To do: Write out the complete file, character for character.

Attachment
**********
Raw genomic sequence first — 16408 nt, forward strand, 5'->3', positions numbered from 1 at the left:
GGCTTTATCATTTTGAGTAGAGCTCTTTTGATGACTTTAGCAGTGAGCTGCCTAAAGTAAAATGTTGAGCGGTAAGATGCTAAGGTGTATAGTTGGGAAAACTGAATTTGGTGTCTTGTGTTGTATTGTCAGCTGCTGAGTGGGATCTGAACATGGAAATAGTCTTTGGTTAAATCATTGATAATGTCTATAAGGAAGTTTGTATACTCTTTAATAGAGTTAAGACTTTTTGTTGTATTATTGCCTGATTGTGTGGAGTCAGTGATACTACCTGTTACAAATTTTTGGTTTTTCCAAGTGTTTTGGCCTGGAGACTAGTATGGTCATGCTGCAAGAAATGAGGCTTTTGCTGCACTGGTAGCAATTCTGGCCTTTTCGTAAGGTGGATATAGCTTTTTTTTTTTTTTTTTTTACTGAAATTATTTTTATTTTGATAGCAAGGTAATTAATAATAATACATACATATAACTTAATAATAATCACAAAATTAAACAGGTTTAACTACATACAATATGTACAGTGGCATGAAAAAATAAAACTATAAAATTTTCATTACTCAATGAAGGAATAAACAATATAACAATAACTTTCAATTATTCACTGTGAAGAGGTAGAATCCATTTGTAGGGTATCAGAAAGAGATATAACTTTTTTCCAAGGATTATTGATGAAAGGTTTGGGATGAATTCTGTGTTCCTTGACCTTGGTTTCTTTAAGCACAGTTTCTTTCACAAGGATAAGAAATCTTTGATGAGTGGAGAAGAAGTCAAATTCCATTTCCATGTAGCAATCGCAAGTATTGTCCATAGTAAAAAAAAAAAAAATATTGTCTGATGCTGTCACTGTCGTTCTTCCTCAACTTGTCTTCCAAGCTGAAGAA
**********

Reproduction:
Raw genomic sequence first — 16408 nt, forward strand, 5'->3', positions numbered from 1 at the left:
GGCTTTATCATTTTGAGTAGAGCTCTTTTGATGACTTTAGCAGTGAGCTGCCTAAAGTAAAATGTTGAGCGGTAAGATGCTAAGGTGTATAGTTGGGAAAACTGAATTTGGTGTCTTGTGTTGTATTGTCAGCTGCTGAGTGGGATCTGAACATGGAAATAGTCTTTGGTTAAATCATTGATAATGTCTATAAGGAAGTTTGTATACTCTTTAATAGAGTTAAGACTTTTTGTTGTATTATTGCCTGATTGTGTGGAGTCAGTGATACTACCTGTTACAAATTTTTGGTTTTTCCAAGTGTTTTGGCCTGGAGACTAGTATGGTCATGCTGCAAGAAATGAGGCTTTTGCTGCACTGGTAGCAATTCTGGCCTTTTCGTAAGGTGGATATAGCTTTTTTTTTTTTTTTTTTTACTGAAATTATTTTTATTTTGATAGCAAGGTAATTAATAATAATACATACATATAACTTAATAATAATCACAAAATTAAACAGGTTTAACTACATACAATATGTACAGTGGCATGAAAAAATAAAACTATAAAATTTTCATTACTCAATGAAGGAATAAACAATATAACAATAACTTTCAATTATTCACTGTGAAGAGGTAGAATCCATTTGTAGGGTATCAGAAAGAGATATAACTTTTTTCCAAGGATTATTGATGAAAGGTTTGGGATGAATTCTGTGTTCCTTGACCTTGGTTTCTTTAAGCACAGTTTCTTTCACAAGGATAAGAAATCTTTGATGAGTGGAGAAGAAGTCAAATTCCATTTCCATGTAGCAATCGCAAGTATTGTCCATAGTAAAAAAAAAAAAAATATTGTCTGATGCTGTCACTGTCGTTCTTCCTCAACTTGTCTTCCAAGCTGAAGAA